Archive for January, 2011

Save (virtually) nothing with Bank of America’s auto loan

Susan Tompor had a great article in the Detroit Free Press about banks getting back into the auto lending business. She noted that Bank of America was offering a stellar-sounding rate on vehicles:

Bank of America has a low rate of 2.89% in Michigan on new car loans of up to 60 months. The loan has a $200 fee and the borrower must have excellent credit.

Now, that 2.89% “low” rate does sound great. But how does the math work?

Here’s an example. Let’s say we take a plain old car loan, with no money down and no trade-in, for $20,000. Pay Bank of America’s $200 fee and the rate, and you end up with a monthly payment of $383.38. In the end, you’ll pay $21,400 for that new car when the loan is paid off (we’re using our handy auto loan calculator for these numbers).

Now, take that same $20,000 auto loan to American 1, where you pay no fees but you pay a slightly higher interest rate of 3.49% at our low end. That leads to a montly payment of $385.57 – two whole dollars more expensive than BoA’s payment. In the end? You’ll pay $21,200 for that vehicle, which is exactly $200 – or the cost of that BoA fee – less in total.

Isn’t that something?

Tompor quotes a BoA representative who sounds giddy to get back into auto lending:

Doug Melton, direct-to-consumer underwriting manager for Bank of America, said the bank is optimistic about car lending in 2011 and is aiming to offer competitive rates for loans on new and used vehicles and lease buyouts.

“There are a lot of great customers out there looking for new cars, used cars and looking for financing,” he said.

“Competitive” being the operative word. The most you’ll save is $2 a month, no matter how competitive that rate looks compared with ours or anyone else’s.

Isn’t it better to do business with a local institution who charges no fees and is a phone call away when you need service?

Website maintenance for January 22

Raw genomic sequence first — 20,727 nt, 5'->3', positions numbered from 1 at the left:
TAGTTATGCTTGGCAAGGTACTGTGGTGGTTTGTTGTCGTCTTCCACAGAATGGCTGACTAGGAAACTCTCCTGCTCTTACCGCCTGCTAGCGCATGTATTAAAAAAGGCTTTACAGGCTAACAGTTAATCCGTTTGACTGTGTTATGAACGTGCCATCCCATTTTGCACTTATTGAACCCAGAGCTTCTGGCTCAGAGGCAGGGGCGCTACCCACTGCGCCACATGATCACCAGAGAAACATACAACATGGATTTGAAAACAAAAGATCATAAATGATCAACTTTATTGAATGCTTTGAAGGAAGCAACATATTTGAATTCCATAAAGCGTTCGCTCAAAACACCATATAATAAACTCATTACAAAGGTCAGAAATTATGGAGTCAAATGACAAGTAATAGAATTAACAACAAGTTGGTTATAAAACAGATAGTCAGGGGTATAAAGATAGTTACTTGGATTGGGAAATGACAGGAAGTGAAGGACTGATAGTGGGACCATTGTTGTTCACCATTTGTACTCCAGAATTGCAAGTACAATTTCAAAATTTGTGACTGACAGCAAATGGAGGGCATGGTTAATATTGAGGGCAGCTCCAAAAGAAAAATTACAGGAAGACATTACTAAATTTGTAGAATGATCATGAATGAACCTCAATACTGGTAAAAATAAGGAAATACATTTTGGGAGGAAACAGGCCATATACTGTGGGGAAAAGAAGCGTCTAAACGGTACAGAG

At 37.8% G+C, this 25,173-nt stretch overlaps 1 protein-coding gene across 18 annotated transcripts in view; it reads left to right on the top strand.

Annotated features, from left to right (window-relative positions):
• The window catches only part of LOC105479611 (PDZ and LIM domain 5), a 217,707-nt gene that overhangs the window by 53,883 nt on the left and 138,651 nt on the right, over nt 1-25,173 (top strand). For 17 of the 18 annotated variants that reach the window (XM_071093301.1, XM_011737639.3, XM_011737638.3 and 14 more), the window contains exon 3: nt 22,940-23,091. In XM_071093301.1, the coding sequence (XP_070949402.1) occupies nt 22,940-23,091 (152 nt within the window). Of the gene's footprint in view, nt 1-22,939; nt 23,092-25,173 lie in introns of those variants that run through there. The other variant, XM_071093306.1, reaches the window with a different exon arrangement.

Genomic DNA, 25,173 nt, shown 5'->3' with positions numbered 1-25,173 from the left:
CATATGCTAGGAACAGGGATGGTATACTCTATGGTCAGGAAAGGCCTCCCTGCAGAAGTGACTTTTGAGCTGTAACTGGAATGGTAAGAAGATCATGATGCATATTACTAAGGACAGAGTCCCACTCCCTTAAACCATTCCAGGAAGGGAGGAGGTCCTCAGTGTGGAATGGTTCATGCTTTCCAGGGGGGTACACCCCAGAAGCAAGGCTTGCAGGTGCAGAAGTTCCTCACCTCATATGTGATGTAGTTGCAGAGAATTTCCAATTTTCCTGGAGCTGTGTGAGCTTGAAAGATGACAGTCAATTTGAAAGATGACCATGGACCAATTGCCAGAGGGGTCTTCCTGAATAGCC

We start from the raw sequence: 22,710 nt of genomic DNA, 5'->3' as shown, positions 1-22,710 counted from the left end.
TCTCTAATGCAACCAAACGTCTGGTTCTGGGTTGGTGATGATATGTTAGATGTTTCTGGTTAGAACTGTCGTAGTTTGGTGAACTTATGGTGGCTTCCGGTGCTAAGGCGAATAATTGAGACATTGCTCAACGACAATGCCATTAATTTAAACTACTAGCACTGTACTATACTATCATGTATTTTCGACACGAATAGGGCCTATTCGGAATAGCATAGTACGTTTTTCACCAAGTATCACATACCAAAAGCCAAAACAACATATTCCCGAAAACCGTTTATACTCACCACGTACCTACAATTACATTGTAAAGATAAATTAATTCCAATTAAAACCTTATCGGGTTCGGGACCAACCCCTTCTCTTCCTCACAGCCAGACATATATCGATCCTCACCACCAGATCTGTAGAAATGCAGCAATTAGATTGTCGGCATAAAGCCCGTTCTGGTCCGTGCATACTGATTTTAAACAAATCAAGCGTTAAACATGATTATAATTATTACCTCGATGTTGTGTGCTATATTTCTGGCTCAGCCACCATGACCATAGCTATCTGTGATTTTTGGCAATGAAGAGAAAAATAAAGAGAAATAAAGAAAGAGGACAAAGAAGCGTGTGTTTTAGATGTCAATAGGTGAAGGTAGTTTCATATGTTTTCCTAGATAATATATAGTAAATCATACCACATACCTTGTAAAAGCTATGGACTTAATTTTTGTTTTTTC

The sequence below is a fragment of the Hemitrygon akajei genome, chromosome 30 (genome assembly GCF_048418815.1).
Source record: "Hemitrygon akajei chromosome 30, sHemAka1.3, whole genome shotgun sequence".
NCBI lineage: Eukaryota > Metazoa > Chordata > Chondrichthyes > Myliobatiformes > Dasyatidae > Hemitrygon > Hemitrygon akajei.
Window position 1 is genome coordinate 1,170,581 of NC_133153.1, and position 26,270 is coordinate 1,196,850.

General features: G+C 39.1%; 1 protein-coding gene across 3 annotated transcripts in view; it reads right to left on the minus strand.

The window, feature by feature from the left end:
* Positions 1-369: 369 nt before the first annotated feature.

Just a heads-up: our website will be down for maintenance on Saturday, Jan. 22 from 11 p.m. until midnight. Because of some power settings, there’s a chance our site could be down until 6 a.m. that Sunday morning.

According to the robots who fix these things, it’s all because of some infrastructure growth in Virginia that will affect our data servers. Yay, progress!

Sorry for an inconvenience!

MBP adds ‘copper’ warranty plan for older vehicles

Good news: American 1’s Mechanical Breakdown Protection (MBP) warranty is adding coverage for vehicles up to 15 years, thanks to the new Copper plan.

This means that vehicles between 10 and 15 years old (which, today, covers vehicles from 1997) can get all the benefits of a quality, top-notch warranty.

The only restrictions on our new Copper MBP plan is the age of the vehicle. That means if your manufacturer’s warranty has run out, or even if you don’t have the vehicle financed with American 1, you can still get warranty protection on your vehicle.

We have two options: a two-year plan and a three-year plan, but even if those run out and your car is younger than 15 years, you can re-up the MBP Copper plan. Check out our MBP brochure to see what the Copper plan covers (it’s quite a bit!).

The same company that covers our other levels of vehicle warranty, Mercury, is launching this Copper coverage, so you know your protection is backed up by a reputable company.

More and more Americans are keeping their vehicles longer, and the older a vehicle the more llikely it will need repairs. That’s what makes this new level of coverage so exciting.

Stop in to any American 1 branch to talk about our new Copper plan for MBP.

Well-represented in Jackson Magazine

Well look at that: not one, but two American 1 board members grace the cover of this month’s Jackson Magazine – their 200th issue.

Both Phil Hoffman (left) and Bishop Ira Combs (back row) have appeared on the Jackson Magazine cover in years passed. For the 200th issue, the Magazine brought back Hoffman, Combs, as well as Jackson Mayor Karen Dunigan and Charlie Aymond, executive director of the Ella Sharp Museum.

Hufffman serves as American 1’s board treasurer. Hoffman is a former Michigan state senator and now runs Hoffman Legislative Consultants. Bishop Combs looks after the Greater Bible Way Temple.

Look for the 200th issue of Jackson Magazine on newsstands throughout town.

Credit unions grow in 2010

Things are looking up for us in the credit union world, according to the Detroit News:

For a second straight year, Michigan credit unions added more than 50,000 members in 2010. That’s nearly three times the 17,000 members added in 2008, then the biggest gain in five years.

Whether it was disgust with high fees, jacked-up interest rates, slashed credit lines or the handing out of billion-dollar bonuses after taking government bailouts, more recession-weary people have decided big banks look too much like Mr. Potter, the greedy banker in Frank Capra’s classic film.

This squares with the reporting from our local MLive.com on businesses turning to credit unions, too.

Not to brag, but we’ve always thought credit unions were a pretty sweet deal.


American 1 Federal Credit Union